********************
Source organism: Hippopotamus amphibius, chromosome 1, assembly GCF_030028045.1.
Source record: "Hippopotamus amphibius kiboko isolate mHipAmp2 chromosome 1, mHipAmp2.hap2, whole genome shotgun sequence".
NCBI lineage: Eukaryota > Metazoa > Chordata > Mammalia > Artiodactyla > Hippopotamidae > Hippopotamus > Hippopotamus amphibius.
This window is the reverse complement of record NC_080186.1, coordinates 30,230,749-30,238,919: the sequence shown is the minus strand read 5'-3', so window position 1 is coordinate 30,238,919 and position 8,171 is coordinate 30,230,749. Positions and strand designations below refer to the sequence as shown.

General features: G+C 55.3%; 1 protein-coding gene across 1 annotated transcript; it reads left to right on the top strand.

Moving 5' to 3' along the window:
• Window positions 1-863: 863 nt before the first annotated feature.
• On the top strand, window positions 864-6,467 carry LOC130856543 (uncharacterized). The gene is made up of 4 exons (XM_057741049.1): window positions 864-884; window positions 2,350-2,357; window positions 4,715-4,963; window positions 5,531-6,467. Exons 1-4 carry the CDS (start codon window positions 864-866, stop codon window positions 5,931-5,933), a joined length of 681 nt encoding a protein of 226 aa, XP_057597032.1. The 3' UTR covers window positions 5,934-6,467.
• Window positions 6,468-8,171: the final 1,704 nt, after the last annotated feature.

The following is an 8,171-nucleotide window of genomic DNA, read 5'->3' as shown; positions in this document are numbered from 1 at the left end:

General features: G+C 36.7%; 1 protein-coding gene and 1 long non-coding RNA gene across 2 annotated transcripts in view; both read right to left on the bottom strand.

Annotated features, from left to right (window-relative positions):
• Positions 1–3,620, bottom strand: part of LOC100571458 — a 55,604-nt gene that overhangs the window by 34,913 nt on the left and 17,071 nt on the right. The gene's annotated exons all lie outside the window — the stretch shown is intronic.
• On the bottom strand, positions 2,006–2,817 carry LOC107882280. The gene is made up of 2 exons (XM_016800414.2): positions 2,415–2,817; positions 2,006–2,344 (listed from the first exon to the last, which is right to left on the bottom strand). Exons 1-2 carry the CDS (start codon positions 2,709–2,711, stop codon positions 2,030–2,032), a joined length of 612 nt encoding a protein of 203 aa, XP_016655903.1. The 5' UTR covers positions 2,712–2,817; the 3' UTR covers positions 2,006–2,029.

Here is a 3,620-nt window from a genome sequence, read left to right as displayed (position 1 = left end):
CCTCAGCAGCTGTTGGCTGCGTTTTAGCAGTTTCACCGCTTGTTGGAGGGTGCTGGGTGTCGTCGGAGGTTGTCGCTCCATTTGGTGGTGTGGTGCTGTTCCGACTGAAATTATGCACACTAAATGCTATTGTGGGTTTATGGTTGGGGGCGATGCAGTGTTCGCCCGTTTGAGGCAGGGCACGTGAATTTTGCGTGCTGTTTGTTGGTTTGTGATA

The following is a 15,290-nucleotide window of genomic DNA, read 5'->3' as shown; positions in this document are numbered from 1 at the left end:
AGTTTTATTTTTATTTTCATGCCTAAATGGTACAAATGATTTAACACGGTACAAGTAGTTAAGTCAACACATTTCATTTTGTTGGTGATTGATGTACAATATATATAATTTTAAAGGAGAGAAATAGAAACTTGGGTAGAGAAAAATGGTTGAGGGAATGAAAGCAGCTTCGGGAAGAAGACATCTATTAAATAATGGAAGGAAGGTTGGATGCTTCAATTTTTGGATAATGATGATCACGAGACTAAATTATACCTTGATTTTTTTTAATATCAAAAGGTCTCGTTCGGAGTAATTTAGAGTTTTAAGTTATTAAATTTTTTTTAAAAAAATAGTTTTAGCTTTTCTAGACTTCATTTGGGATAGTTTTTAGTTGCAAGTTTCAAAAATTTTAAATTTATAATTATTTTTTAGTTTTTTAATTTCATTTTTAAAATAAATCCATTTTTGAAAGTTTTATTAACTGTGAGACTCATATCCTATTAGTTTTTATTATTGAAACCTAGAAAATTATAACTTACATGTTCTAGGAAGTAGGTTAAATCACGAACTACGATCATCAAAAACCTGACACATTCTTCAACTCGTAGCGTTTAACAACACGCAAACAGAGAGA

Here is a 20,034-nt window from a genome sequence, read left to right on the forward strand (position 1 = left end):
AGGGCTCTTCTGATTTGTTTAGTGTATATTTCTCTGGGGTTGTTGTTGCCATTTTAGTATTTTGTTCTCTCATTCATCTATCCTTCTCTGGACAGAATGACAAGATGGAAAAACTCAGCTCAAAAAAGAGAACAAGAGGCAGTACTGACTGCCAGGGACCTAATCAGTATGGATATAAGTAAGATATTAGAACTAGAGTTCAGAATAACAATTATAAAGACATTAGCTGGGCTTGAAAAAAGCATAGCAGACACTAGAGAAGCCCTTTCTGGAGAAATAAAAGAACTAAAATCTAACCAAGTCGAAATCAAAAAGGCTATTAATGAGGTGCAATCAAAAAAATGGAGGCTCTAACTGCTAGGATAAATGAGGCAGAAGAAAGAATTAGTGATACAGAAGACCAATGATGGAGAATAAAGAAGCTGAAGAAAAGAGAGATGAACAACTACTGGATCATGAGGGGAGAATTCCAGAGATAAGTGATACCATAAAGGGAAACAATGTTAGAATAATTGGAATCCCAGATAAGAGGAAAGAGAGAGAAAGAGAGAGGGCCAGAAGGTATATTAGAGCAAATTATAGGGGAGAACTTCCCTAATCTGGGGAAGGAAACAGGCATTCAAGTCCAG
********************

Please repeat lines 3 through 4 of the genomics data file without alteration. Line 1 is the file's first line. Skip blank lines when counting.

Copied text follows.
NCBI lineage: Eukaryota > Metazoa > Chordata > Mammalia > Artiodactyla > Hippopotamidae > Hippopotamus > Hippopotamus amphibius.
This window is the reverse complement of record NC_080186.1, coordinates 30,230,749-30,238,919: the sequence shown is the minus strand read 5'-3', so window position 1 is coordinate 30,238,919 and position 8,171 is coordinate 30,230,749. Positions and strand designations below refer to the sequence as shown.